I have a weakness for biographies of Roman emperor and read quite a few. One I liked the most was Gore Vidal's Julian.
Rome is fascinating but I still think of it mainly as a huge colonization machine. It's so incredible how vast it once was.

Brian Joseph said...

Hi Caroline - I think that the colonization machine model for Rome is a valid and useful way of looking at the Roman State. I have not read Julian but have heard much about it.

The life stories of the Emperors are incredibly fascinating.

Dwight said...

I listened to the book and really enjoyed it--well organized and presented and, as you mention, very fair. Thanks for posting on this!

Book Dilettante said...

Those old Roman names remind me of Latin classes in high school. I was miserable in Latin as I was in math. I think the two go together. Luckily, I didn't try to major in either...

Guy Savage said...

Would you rather read this sort of history or a classic history?

Naida said...

This sounds fascinating Brian, reading about how the Roman the Republic was formed and continued to grow. When I think of ancient Rome, the gladiators are what come to mind first. Great ending statement too.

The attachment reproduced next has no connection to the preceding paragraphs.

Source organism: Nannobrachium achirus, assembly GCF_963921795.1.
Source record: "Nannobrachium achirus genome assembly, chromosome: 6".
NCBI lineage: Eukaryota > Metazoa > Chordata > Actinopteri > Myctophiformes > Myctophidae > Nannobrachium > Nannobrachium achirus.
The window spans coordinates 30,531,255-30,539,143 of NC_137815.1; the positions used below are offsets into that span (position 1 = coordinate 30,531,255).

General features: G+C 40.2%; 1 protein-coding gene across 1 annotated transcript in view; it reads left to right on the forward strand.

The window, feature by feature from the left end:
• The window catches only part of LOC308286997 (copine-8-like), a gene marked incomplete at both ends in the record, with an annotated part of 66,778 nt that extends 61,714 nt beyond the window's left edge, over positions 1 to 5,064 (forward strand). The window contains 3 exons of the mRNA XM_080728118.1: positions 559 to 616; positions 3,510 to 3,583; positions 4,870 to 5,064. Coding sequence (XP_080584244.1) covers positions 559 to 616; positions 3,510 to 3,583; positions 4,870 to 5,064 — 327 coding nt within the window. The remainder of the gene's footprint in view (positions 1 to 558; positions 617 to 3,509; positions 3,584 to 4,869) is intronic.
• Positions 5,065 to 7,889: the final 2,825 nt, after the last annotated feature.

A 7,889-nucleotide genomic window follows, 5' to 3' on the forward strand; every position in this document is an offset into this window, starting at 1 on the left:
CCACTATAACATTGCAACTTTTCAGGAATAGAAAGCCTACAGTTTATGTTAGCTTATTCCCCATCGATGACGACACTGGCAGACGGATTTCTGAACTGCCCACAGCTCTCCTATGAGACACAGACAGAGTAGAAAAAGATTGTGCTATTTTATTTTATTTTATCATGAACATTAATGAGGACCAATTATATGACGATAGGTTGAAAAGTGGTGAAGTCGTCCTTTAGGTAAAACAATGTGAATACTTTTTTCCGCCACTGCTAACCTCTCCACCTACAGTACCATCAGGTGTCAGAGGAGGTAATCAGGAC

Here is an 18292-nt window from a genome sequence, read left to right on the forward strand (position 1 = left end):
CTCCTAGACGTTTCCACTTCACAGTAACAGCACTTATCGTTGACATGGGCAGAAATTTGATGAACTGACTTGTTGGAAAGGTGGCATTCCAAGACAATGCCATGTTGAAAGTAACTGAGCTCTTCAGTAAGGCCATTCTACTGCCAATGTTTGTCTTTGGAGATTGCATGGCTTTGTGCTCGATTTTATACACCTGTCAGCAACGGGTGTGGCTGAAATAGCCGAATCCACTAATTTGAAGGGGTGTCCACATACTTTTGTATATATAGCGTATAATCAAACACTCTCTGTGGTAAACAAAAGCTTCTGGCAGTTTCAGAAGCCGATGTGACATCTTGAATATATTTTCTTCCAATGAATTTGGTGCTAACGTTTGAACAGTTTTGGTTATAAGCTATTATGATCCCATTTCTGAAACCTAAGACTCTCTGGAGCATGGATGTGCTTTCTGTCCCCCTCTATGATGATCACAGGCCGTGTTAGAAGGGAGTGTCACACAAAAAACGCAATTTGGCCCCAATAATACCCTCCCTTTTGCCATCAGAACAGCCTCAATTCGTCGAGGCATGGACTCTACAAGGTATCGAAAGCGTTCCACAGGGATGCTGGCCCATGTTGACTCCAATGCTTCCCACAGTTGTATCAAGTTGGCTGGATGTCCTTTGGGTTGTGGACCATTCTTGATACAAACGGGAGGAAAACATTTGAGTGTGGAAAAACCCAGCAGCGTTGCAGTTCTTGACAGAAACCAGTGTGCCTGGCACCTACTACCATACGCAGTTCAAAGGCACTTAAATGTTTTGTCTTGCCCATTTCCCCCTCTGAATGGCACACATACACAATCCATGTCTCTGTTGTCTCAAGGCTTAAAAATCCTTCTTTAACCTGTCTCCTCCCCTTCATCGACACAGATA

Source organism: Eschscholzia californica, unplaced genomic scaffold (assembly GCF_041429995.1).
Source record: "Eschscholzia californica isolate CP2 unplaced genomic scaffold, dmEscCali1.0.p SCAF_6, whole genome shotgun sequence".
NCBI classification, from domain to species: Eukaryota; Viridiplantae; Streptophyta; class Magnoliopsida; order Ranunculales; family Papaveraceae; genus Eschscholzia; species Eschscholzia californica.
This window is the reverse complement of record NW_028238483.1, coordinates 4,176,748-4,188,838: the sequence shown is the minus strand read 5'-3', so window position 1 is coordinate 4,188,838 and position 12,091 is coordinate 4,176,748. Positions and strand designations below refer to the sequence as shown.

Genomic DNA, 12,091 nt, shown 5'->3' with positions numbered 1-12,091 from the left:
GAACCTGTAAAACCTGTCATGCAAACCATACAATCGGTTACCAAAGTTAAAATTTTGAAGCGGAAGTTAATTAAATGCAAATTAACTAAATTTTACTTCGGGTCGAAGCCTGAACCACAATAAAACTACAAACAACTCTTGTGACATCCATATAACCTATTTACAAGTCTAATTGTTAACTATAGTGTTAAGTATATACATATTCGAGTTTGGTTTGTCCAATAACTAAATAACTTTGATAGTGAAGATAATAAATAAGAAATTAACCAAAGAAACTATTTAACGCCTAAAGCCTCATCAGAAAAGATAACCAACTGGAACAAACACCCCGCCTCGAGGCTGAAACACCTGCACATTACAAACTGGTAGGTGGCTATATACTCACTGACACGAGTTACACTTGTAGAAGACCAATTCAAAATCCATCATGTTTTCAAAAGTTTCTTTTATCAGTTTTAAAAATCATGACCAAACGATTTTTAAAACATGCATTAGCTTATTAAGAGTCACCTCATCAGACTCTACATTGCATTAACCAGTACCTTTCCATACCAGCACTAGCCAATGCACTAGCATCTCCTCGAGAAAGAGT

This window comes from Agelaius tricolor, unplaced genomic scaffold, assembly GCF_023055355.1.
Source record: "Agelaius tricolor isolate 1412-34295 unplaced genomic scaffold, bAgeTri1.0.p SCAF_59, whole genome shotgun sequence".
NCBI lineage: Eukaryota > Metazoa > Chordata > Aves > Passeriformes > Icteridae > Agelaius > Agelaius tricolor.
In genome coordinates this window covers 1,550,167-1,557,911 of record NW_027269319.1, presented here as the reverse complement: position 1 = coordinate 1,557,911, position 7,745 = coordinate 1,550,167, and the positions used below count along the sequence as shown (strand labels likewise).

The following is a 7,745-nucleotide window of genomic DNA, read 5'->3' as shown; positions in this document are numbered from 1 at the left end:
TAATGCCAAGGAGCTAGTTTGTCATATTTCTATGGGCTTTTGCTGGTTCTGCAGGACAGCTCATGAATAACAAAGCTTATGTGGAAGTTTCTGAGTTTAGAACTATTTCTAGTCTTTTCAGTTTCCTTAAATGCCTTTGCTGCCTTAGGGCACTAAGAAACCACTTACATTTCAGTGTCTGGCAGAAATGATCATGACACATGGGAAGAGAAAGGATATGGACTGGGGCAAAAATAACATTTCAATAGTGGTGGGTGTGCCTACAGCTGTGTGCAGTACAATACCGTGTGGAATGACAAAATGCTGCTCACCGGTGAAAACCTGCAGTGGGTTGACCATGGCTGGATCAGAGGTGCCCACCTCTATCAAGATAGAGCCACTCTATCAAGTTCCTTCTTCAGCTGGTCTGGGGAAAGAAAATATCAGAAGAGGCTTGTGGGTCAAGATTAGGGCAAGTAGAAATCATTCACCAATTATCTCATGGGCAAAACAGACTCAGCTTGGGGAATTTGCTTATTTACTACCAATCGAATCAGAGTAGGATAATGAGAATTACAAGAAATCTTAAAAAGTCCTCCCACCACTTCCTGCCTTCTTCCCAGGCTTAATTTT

Brian Joseph said...

Hi Dwight - Thanks for stopping by.

I definitely agree that this was a really organized work. Everitt is also about as balanced as an historian gets.

Brian Joseph said...

Hi Harvee - Ha, Ha! I would actually thinks that folks into Latin would not be into math either. I suppose one reason to know Latin is to help with these Roman histories.

Brian Joseph said...

Hi Guy - I would say that this was 50 - 60 % a Classic history and the remainder a social history. Though I find traditional history more interesting I think that this mix was about perfect.

Brian Joseph said...

Hi Naida - As per Everitt the gladiatorial games were begun in this period. They may have been borrowed from Rome's neighbors but the Republic spread them throughout the Mediterranean. These were of course savage barbarism and the Republic did no favor to Western Civilization with this practice.

....Petty Witter said...

What a wonderfully thorough review. A period in history I'm fascinated by but this sounds like a bit of a weighty tome ..... perhaps better in 2 parts?

Brian Joseph said...

Hi Petty - It was 512 pages and not that dense. As these types of books go I did not think that this was all that long. In terms of the early years of the Republic there is a limited amount that is know,